Ongoing through Aug. 3

    Robert Delford Brown, “Meat, Maps and Militant Metaphysics,” Cameron Art Museum, Wilmington. This is the artist’s first solo museum exhibition. For more information, call 395-5999 or visit www.cameronartmuseum.com.

    Ongoing through June 15

  • Guided walks to Bird Island are back for another season.

    At 9 a.m. every Wednesday through August, visitors are invited to meet at the last westward walkover at 40th Street in Sunset Beach for a guided stroll down the beach to the pristine, uninhabited island.

    A knowledgeable tour guide leads the way, offering information and answering questions during the hour-long beach walk.

    Topics include beachcombing, sand dune wildlife, habitats of Bird Island and the history of Bird Island.

  • Shallotte native David Pickett has several photographs from his pictorial art collection displayed at the North Myrtle Beach, S.C., Library through June 30.

    The exhibit is dedicated to Pickett’s late wife, Brenda Purdy, his late uncle, Norman Jones, and his 89-year-old photo mentor John Davis of Asheville.

    Pickett taught his wife various aspects of photography. She enjoyed photographing children and beautiful scenery. His uncle Norman encouraged him to draw while in the first grade.

  • As we become more and more crowded with new developments and the subsequent clearing and bush hogging of properties, it becomes more and more imperative to create wildlife habits in our own backyards and communities.

    Most of us are already at least part way there. Just a few simple adjustments to our garden areas can make our yards much more hospitable to the birds, bees and butterflies. We rely on these amazing creatures for their beauty and also for their ability to pollinate.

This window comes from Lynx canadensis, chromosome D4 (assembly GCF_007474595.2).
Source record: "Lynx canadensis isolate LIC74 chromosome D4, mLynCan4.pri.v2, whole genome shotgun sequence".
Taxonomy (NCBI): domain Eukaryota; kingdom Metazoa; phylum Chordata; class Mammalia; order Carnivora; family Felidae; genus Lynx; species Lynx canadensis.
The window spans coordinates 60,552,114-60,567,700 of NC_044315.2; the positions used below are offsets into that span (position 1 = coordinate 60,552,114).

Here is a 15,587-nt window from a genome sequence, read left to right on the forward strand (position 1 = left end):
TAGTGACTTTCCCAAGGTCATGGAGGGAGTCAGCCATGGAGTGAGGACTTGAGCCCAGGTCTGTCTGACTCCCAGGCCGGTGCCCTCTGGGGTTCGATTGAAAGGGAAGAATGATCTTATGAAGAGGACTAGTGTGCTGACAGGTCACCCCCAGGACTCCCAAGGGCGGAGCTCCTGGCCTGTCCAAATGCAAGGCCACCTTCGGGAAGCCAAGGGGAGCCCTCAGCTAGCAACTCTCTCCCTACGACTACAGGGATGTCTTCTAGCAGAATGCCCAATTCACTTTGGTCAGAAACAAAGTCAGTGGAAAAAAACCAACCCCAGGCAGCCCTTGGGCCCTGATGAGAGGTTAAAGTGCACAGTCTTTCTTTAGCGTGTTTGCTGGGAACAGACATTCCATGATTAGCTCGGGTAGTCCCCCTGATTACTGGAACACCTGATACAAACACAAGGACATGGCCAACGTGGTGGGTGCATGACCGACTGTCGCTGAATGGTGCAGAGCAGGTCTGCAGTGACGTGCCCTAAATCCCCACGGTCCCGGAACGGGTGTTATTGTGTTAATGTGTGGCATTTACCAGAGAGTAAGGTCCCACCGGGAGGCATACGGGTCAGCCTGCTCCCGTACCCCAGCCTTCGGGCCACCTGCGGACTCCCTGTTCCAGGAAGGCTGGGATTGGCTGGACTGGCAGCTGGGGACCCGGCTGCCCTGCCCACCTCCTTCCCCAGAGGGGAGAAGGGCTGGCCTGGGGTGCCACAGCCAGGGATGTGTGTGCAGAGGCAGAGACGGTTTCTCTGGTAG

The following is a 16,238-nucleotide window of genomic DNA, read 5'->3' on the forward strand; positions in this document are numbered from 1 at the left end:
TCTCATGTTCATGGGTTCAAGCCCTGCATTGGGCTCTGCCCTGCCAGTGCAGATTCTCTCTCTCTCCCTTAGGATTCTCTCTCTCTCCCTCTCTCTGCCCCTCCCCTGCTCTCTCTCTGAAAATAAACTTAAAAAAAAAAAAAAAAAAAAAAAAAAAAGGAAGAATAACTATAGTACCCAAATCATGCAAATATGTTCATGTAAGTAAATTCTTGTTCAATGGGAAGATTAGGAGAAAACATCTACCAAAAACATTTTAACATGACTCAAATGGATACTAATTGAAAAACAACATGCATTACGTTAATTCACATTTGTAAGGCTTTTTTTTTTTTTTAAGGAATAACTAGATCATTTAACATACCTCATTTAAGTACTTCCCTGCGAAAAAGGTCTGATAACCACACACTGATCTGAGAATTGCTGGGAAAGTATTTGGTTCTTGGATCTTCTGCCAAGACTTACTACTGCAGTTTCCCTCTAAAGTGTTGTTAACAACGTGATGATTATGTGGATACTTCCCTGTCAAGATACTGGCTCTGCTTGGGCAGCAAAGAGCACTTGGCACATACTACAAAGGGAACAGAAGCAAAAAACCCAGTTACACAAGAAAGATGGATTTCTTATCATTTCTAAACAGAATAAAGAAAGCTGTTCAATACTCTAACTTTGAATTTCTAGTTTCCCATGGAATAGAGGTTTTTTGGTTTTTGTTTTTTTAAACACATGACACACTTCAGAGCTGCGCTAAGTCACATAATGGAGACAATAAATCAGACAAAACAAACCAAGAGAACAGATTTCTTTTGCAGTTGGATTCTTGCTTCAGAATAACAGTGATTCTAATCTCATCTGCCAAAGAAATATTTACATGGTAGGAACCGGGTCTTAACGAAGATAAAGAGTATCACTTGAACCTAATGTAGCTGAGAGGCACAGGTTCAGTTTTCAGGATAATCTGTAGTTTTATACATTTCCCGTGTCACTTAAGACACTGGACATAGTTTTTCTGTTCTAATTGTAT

• Mimosas are putting on their summer show of silky, pink flowers all over southeastern North Carolina. With beautiful flowers and incredibly fast growth, you would think this medium-sized tree would be a popular addition to the landscape. Unfortunately, this plant tends to be a little on the trashy side with seedlings popping up all over the place.

  • Insects: Some of the first wave of Japanese beetles have already made their presence known and have been seen on some crape myrtles, as well as some other popular landscape ornamentals. There are a number of pyrethrins that may be used to control Japanese beetles. You may wish to check some of these out: Talstar, Decathlon, Astro and X-clude. Orthene, Sevin and Malathion may also be used. Be sure to follow label directions.

  • Ongoing

    Oak Island Art Guild exhibit, Oak Island Recreation Center, 3001 Oak Island Drive, 6:30 a.m. - 9 p.m. Monday through Friday and 9 a.m.–5 p.m. Saturday. Exhibit renewed every 60 days. For more information call exhibit coordinator Miriam Pinkerton at 278-5562.

    Ongoing through Aug. 3

    Robert Delford Brown, “Meat, Maps and Militant Metaphysics,” Cameron Art Museum, Wilmington. This is the artist’s first solo museum exhibition. For more information, call 395-5999 or visit www.cameronartmuseum.com.

    Ongoing through June 15